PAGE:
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Development Arrested 

After returning home from Iraq, George Sr. is finally cleared of all charges, and Michael is relieved to be the head of a successful company for a change. The real brains behind the madness... See full summary »


John Fortenberry


Mitchell Hurwitz (created by), Richard Day (story by) | 4 more credits »




Episode cast overview, first billed only:
Jason Bateman ... Michael Bluth
Portia de Rossi ... Lindsay Bluth Fünke
Will Arnett ... Gob Bluth
Michael Cera ... George-Michael Bluth
Alia Shawkat ... Maeby Fünke
Tony Hale ... Buster Bluth
David Cross ... Tobias Fünke
Jeffrey Tambor ... George Bluth Sr. / Oscar Bluth
Jessica Walter ... Lucille Bluth
Ed Begley Jr. ... Stan Sitwell
Mae Whitman ... Ann Veal
Charlie Hartsock ... Ted
Brandon Killham ... Young Michael
Somer Dice Somer Dice ... Young Lindsay
J.J. Wall J.J. Wall ... Uncle Paul


After returning home from Iraq, George Sr. is finally cleared of all charges, and Michael is relieved to be the head of a successful company for a change. The real brains behind the madness is revealed, and just as the family begins to celebrate their victory, a whole new set of problems emerge. Written by halo1k

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series finale | See All (1) »




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Did You Know?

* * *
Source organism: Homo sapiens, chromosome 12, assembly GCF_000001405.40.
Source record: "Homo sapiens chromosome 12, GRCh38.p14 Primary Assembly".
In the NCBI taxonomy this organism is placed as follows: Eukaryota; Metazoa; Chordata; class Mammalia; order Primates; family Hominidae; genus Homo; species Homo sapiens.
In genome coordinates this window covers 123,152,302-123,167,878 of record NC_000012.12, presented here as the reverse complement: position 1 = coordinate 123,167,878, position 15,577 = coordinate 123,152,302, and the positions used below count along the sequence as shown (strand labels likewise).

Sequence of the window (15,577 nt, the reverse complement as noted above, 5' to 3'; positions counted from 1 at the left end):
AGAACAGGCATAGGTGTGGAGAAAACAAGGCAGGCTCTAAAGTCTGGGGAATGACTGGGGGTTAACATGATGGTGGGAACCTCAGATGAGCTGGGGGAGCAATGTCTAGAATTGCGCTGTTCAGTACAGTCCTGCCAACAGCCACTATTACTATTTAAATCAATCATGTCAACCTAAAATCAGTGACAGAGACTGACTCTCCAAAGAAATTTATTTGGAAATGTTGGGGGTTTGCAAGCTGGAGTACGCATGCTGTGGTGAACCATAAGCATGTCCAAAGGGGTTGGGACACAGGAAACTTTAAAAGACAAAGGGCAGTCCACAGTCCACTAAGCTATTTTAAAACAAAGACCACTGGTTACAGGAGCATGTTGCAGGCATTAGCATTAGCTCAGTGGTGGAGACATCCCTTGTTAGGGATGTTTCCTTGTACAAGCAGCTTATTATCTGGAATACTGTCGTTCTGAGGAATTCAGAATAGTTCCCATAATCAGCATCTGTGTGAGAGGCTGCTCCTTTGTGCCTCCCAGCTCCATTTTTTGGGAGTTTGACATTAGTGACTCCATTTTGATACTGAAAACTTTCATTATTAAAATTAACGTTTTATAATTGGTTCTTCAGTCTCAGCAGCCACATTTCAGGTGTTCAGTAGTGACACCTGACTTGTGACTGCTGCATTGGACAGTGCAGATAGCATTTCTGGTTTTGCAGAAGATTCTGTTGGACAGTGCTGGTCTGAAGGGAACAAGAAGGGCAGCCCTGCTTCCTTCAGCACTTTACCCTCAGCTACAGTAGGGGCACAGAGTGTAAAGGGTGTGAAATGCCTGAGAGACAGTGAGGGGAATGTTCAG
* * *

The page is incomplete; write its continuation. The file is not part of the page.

Gob (Will Arnett)'s running line "Come on!" (most notably from episode 2.6 Arrested Development: Afternoon Delight (2004)), is used by Michael (Jason Bateman), George Michael (Michael Cera) and Buster (Tony Hale). See more »


The 'Queen Mary' is permanently docked in Long Beach, California, and is surrounded by a rock seawall on all sides. Since the ship had it's boilers, engines, and machinery removed, it is incapable of moving or being captained. As such, Lucille would've unable to evade the authorities on the ship. See more »


Lucille: [flashback] Dinner's ready. We're having Lindsay chops. What? I just wanted to be ready in case some bully at school was as clever as I am.
Narrator: No bully ever would be.
See more »


Features Mad Money w/ Jim Cramer (2005) See more »


Arrested Development
Composed by David Schwartz
(opening theme)
See more »

User Reviews

Season 3: Some plotting issues weaken it but in its death-throws it is still head and shoulders above the standard of TV sitcoms
30 September 2008 | by bob the mooSee all my reviews

Quickly it transpires that the authorities have not jailed George Senior but his twin brother Oscar and, rectifying their mistake, George Sr is captured and put under house arrest with an electrical tag. Now claiming to Michael that he was set up by a shadowy British group, he pleads innocent to the charges and prepares for his day in court. During his investigation into these shadowy British figures, Michael travels to the "Wee Britain" part of town and meets a lovely but dipsy woman who of course is in no way connected to the shadowy organisation Michael was warned of by his father.